Taken from Statistical Reasoning for Everyday Life, Bennett, Briggs, Triola, Second Edition, Addison Wesley Longman, 2002
Imagine that you arrive on campus at the beginning of a new term and go to an orientation party for international students. During the evening, you meet 12 Swedish people, 9 Chinese people, 6 French people, 4 Israelis, 3 Korean people, and 1 Iranian. There are people of many more nationalities that you did not meet at the party. But here is an intriguing question: Based only on the numbers of people you have met, is it possible to estimate the total number of nationalities represented at the party - including those you did not encounter? Impossible as this may sound, the answer is yes, provided you are willing to accept an estimate.
The party problem may sound frivolous. However, essentially the same question arose when Oxford University marine biologist Charles Paxton wondered how many sea monsters (creatures more than two meters in length) remain to be discovered. In this case, the nationalities at the party correspond to species of sea monsters. Using statistical methods, Paxton was able to estimate that, in addition to the roughly 220 sea monsters already identified, another 47 wait to be discovered.
The same ideas have been used to analyze the works of Shakespeare. Statisticians Bradley Efron and Ronald Thisted wondered how many words Shakespeare actually knew, many of which he never used. Now, the nationalities at the party correspond to different words in Shakespeares plays and poems. The data collected at the party can be regarded as the first sample. For the Shakespeare question, the first sample consists of the complete known works of Shakespeare, specifically the number of words that are used once, twice, three times, and so forth. Table 1 shows a (small) part of the first sample. The table says that in the works of Shakespeare, 14,376 words were used exactly once, 4343 words were used exactly twice, and so forth. The full table is much larger and continues far beyond 10 occurrences. For example, in the full table, we would see that 5 words were used exactly 100 times and 846 words were used more than 100 times. In his complete works, Shakespeare used 31,534 different words and a grand total of 884,647 words counting repetitions. (The task of counting words is a nontrivial task; the results are compiled in a concordance of the works of Shakespeare.)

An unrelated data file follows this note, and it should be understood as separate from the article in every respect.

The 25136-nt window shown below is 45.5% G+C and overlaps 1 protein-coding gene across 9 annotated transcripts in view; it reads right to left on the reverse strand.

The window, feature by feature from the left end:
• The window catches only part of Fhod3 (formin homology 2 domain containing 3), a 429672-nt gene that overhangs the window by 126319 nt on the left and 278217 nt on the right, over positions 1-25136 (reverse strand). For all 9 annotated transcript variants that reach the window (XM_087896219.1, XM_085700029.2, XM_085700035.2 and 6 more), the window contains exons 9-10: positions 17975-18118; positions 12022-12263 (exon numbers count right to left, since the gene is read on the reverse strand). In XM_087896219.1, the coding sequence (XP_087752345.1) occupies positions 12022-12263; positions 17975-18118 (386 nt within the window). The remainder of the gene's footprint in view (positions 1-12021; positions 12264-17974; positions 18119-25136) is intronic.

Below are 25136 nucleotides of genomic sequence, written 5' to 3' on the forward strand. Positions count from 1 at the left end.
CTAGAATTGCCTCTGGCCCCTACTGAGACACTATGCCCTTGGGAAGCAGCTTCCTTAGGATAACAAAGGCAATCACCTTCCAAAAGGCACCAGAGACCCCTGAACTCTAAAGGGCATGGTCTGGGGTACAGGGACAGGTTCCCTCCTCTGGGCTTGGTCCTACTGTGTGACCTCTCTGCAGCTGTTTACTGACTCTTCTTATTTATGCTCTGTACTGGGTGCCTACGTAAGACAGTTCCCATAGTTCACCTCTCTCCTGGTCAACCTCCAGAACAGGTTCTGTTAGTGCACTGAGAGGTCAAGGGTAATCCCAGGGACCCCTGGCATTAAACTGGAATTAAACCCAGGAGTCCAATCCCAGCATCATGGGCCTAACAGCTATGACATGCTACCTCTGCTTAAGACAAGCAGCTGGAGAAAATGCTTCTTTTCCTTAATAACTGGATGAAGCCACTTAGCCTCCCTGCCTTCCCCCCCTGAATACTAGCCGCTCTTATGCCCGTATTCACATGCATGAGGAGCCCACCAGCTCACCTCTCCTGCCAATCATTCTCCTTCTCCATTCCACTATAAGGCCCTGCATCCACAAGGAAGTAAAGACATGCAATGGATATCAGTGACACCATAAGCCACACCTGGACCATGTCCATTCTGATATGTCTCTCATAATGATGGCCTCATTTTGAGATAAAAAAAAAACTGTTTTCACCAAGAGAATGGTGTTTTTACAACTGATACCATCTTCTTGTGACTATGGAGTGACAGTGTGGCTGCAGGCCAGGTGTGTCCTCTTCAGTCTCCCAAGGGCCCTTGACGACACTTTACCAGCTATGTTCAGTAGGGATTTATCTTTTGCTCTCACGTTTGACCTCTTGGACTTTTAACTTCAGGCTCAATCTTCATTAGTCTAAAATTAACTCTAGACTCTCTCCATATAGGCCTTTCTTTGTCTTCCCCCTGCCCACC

Table 1. The number of words in the complete works of Shakespeare that are use once, twice, up to ten times.
Given the full table for the first sample, we can now ask a hypothetical question: Suppose a second, new and different, sample of Shakespeares works was discovered of the same size as the first sample. How many words could we expect to find in the second sample that were not used in the first sample? We would expect there to be fewer new words in the second sample, because the first sample, every first occurrence of word is new, even a common word like the; in the second sample, those common words are no longer new. But how many fewer new words would be expected in the second sample? Efron and Thisted were able to estimate that 11,430 words would appear in the second sample that did not appear in the first sample.
This argument was repeated with a third, fourth, fifth sample, and so on. Each sample corresponds to discovering a new and different complete works of Shakespeare. For each sample, it is possible to estimate the number of new words that appear that have not appeared before. With each new sample, the number of new words decreases, but the total number of words used increases. Eventually, given enough samples, the number of new words approaches about 35,000. This means that in addition the 31,534 words that Shakespeare knew and used, there were approximately 35,000 words that he knew but didnt use. Thus, we can estimate that Shakespeare knew approximately 66,534 words.